EZ Pod sales were relatively slow in Q1 as we focused on building important partnerships and a push for sell through. So far, the number of users that have registered on our EZ Pod platform reached approximately 51,000 out of the total 125,000 sets of EZ Pod that we have sold by the end of the first quarter.

Based on the initial feedback we collected from early adopters of our EZ Pod, online video games appear to be the most popular application among all of the interactive entertainment offerings. This is exactly where Shanda's core competence lies, and also where the industry is heading too.

The next generation game console, like xBox 360 and PlayStation 3 are increasingly focusing on the online and the interactive aspects of video games. We are optimistic that online video games is in ideal intersections of our home strategy and core business. It will be a key application on the EZ Center platform and should be the primary focus of our home strategy at the a current stage.

In addition to the recently launched titles such as Crazy Cards and Shanda Rich Man we have more than six online video games in various development stages, and are scheduled to debut throughout the remainder of 2006.

In summary, we saw encouraging early results from our operation as a Company that has undergone a transition period. We are on the right track to carry out our home strategy, step by step. We are determined to make Shanda's content more easily accessible and enjoyable for end users. First by enabling consumers to change the way they navigate the Internet and entertainment content on their PCs from sitting up close and leaning forward by using a mouse, to relaxing and leaning back in comfort using a remote control.

Before I turn the call over to Jun, I would like to comment on Shujun's decision to step down as CFO of Shanda. Shujun has been a valued member of this management team and a big part of our success as a company. He will remain a peer advisor as part of our board of directors, and we wish him well in his new career endeavors.

Taking over for Shujun is Daniel Zhang, Shanda's current financial controller. Daniel has been with Shanda since last September and has quickly gained in-depth knowledge of our business. I am confident that he is ready to step up as our next CFO. Daniel brings to Shanda strong experience in reporting, finance and accounting and we welcome him to our executive team.

I would now turn the call over to Jun Tang for further discussion on our operations.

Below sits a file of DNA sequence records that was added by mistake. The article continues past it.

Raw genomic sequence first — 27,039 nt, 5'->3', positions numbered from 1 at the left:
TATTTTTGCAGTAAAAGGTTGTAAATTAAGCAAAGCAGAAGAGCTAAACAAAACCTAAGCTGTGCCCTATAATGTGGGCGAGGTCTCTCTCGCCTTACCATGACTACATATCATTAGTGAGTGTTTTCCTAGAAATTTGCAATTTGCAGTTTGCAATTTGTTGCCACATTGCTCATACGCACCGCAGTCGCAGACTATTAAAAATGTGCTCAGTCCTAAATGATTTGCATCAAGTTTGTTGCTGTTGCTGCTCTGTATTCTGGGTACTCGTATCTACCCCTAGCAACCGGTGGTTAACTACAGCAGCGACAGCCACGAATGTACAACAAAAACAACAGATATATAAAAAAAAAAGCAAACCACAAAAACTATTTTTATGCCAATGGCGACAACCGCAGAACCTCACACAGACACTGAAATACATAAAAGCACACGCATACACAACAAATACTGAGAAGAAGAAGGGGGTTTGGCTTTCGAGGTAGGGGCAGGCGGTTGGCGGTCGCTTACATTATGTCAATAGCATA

Jun Tang

Thank you, Tianqiao. Our online game business has stabilized in the first quarter, as our in-game, item-based revenue model for MMORPGs began to take shape. Our casual games have posted healthy quarter-over-quarter growth. Total game revenues in the first quarter was $38.6 million, down 0.7% quarter over quarter.

Total average concurrent users increased 5% quarter-over-quarter to approximately 1.35 million. Total peak concurrent users in Q1 decreased 80% quarter-over-quarter to 2.45 million. On the MMORPG side, revenues in the first quarter decreased to 2.4% quarter over quarter to $28.1 million. Total peak concurrent users for MMORPGs decreased 12% quarter over quarter to $896,000 while a total average concurrent user increase 28.7% quarter over quarter to 706,000.

Monetization of the new in-game, item-based revenue model is trending well. In Q1, we recorded a 2.47 million active game accounts, which on average spend RMB30.4 per month. Going forward, we will continue to disclose this figure as the MMORPG of revenue is no longer driven by the amount of playing time.

Turning to the casual games, revenues for the first quarter increased revenue from Bianfeng, Haofang and GameABC grew 2.9% quarter over quarter to $10.5 million. This sequential growth was mostly attributable to a seasonally stronger first quarter, as the winter vacation and Chinese New Year holiday provided more free time for game playing.

Worth mentioning is the strong usage we experienced in Maplestory at GetAmped during the Q1. In particular, Maplestory has surpassed the BNB as our leading casual game revenue contributor. Despite a strong seasonality, BNB continued to decline in both user numbers and revenues, as it is approaching the end of its third year in operation.

Peak concurrent users for all casual games decreased 6.2% quarter over quarter to 1.56 million; where average concurrent users decreased 13.1% to 648,000 in the first quarter. Active paying accounts for the casual games have declined 7.2% quarter over quarter to 2.05 million. Average monthly revenue per paying account increased 13.9% quarter over quarter to RMB11.6.

Going forward, we remain confident in our pipeline of upcoming games on the MMORPG side. ArchLord has been in closed beta testing since late April, and will commence open beta testing in June. D&D will begin open beta testing in the third quarter. We expect ArchLord to adopt an in-game item-based revenue model, and D&D to adopt the conventional subscription model.

Also for the casual games, following the successful commercial launch of our in-house development car racing game, Crazy Cars, in March 2006 we plan to commercialize two new casual games; including one South Korean music game, [BJMax] and one in-house developed for casual games during the second quarter.